A teenager who stabbed a schoolboy to death in a “completely senseless” murder at a train station in Glasgow has been handed a life sentence.
Daniel Haig, 18, stabbed Justin McLaughlin in the heart during a broad daylight attack on October 16, 2021 after chasing the victim who tripped and fell.
Jurors previously heard how the dying schoolboy – who had celebrated his birthday two days earlier – begged for his mum as friends came to his aid on the platform of High Street station.
Justin was rushed to hospital, but never survived the single blow delivered by Haig, who was 16 at the time.
At the High Court in Edinburgh on Wednesday, was ordered to serve at least 16 years in prison before he becomes eligible to seek release on licence, backdated to October 19 2021 when he was taken into custody.
During sentencing, the judge said Justin’s “brutal” murder was “completely senseless” and had a “devastating effect” on the 14-year-old’s family.
Lord Clark told Haig: “They are left with dreadful loss you have caused for the rest of their lives.
He continued: “Justin McLaughlin was only 14, a child, and he was getting back on his feet when you stabbed him. He was in a defenceless position.”
The judge said the victim and those with him were from a different area of Glasgow than Haig and added it was “deeply disturbing” to see gang activity still happening.
Haig had earlier denied murdering his victim but admitted stabbing the schoolboy and claimed that he only wanted to “injure” him following a fight at the station.
But jurors at his earlier trial at the High Court in Glasgow rejected that and convicted him of murdering his victim after pursuing him, brandishing the lethal weapon and striking the younger boy on the body with the knife.
The trial heard that the victim and his friends had arrived at the train station and spotted Haig and a friend. Haig said to his friend: “All of them are running at us.”
He told the court that got a knife from his rucksack and slipped it into his waistband. His friend urged him “not to do anything stupid”.
But Haig ran at the group and a clash broke out on the platform. After the scuffle ended Haig jumped onto the track to retrieve the bladed weapon which he had dropped.
CCTV footage captured him running after the youngsters. Justin tripped and fell before Haig caught up with him and plunged the knife into him. As Haig fled from the station he discarded the knife in a bin.
A 14-year-old friend of the victim said: “Justin was trying to stand up. He kept saying ‘I need my mum…I need to go home’.”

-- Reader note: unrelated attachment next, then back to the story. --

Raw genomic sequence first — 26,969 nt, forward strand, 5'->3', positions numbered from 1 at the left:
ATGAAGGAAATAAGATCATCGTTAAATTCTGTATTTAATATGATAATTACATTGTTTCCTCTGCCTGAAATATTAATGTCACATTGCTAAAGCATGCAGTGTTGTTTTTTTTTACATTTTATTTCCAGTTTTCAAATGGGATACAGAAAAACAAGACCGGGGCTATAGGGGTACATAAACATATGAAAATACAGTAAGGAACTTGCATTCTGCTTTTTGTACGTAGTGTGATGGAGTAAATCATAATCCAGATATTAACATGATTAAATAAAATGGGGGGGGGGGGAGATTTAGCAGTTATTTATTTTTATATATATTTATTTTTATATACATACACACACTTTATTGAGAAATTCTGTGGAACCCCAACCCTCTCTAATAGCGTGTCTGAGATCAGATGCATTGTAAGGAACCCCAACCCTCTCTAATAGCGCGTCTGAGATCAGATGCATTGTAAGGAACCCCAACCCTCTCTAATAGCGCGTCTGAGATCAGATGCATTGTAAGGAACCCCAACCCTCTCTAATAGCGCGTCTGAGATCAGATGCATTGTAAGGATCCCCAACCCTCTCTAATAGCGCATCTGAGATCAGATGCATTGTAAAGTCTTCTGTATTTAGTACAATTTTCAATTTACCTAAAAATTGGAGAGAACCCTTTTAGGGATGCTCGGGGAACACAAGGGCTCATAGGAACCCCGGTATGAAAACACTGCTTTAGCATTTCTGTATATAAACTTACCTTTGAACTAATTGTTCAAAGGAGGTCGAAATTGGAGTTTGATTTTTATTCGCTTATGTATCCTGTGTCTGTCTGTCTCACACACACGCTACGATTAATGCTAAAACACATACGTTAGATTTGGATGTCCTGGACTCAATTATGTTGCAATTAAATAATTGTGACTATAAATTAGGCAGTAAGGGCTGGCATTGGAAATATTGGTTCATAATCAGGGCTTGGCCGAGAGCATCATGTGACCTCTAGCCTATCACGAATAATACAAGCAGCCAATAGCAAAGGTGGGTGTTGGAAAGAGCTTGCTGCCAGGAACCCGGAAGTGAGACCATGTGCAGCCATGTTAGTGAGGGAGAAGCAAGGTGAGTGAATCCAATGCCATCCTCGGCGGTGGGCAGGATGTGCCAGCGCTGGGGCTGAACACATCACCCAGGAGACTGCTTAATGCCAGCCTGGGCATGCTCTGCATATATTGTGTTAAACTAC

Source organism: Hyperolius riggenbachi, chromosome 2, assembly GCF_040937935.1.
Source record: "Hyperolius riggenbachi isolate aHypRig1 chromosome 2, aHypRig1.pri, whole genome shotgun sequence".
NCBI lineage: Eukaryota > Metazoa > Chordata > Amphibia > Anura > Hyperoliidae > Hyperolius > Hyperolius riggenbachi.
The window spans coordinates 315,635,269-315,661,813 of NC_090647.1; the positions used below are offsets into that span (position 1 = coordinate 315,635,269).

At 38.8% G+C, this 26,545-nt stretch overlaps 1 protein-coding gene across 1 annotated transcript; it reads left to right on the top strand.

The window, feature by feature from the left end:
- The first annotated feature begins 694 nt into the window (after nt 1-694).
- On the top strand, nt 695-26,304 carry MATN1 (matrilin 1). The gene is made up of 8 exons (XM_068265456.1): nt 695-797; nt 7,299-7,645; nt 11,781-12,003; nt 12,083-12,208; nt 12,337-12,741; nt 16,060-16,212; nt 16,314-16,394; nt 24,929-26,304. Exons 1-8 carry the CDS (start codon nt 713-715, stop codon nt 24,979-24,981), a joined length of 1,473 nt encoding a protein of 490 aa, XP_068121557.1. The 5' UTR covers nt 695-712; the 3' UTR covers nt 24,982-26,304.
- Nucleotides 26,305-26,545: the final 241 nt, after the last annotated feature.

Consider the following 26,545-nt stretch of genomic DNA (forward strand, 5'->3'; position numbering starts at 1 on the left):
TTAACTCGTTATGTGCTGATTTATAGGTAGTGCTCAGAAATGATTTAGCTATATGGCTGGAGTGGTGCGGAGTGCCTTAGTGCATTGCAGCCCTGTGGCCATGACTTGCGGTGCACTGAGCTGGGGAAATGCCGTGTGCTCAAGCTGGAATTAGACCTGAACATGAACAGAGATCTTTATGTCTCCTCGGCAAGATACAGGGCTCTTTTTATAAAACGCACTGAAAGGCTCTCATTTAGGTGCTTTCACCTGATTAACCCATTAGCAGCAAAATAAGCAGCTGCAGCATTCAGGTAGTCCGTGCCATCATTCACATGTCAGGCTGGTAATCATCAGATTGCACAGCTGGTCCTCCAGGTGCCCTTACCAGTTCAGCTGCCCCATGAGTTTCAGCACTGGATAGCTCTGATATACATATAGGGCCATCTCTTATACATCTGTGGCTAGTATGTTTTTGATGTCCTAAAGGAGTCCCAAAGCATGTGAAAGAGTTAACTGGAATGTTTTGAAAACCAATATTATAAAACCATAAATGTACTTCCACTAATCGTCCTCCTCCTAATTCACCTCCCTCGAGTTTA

“His lips had turned blue and white. The other boys were crying,” the court heard.
Justin’s phone rang as he lay stricken at the station and the witness said: “It was like his mum or something.”
During the trial Haig said that he had the blade for “protection” and claimed that he was attacked a day earlier.
He feared that Justin and the others had followed him. He maintained that he planned to use the weapon to chase them off, but admitted stabbing the schoolboy, but only to cause a “minor injury”.
Haig claimed: “It was never my intention to kill anyone.” He said he felt “really bad about it”.
Advocate depute Steven Borthwick KC put to Haig that after the fight stopped he was under no threat, but retrieved the knife from the tracks and chased after the other group.
The prosecutor said that Haig was intending to do serious damage to one of them, but Haig denied that.
Following the verdict it emerged that Haig had attacked a man with a garden fork and was later caught with a blade before the murder was committed.
On July 31 in 2021 Callum McDonald had been at a bar in the Baillieston area of Glasgow before becoming involved in an altercation with the teenager on the street and was assaulted with a garden fork or similar item. He suffered cuts and bleeding.
Two days later Haig was searched at Glasgow Green and was found in possession of a knife. He had admitted these offences prior to his trial.
After the verdict the victim’s family paid tribute to their “blue-eyed boy” with a “smile that lit up the room”.
They said: “Justin had his full life ahead of him. Our life will never be the same. He was the character of the family – his younger brothers miss him so much. He was their best friend as well as a brother. It is a family devastated by knife crime.”
Defence counsel John Scullion KC said of Haig: “He accepted pursuing Justin McLaughlin and striking him with a knife, causing his death, but he denied an intention to kill. It is clear from information in the (social work) report that that remains his position.”
“He now bitterly regrets his actions and the tragic consequences for the deceased and his family,” he said.
Mr Scullion said Haig had “adverse childhood experiences during formative years” and by the time he was 16 he was regularly using drugs and alcohol.
The defence counsel said the case represented “a tragic waste of human life”.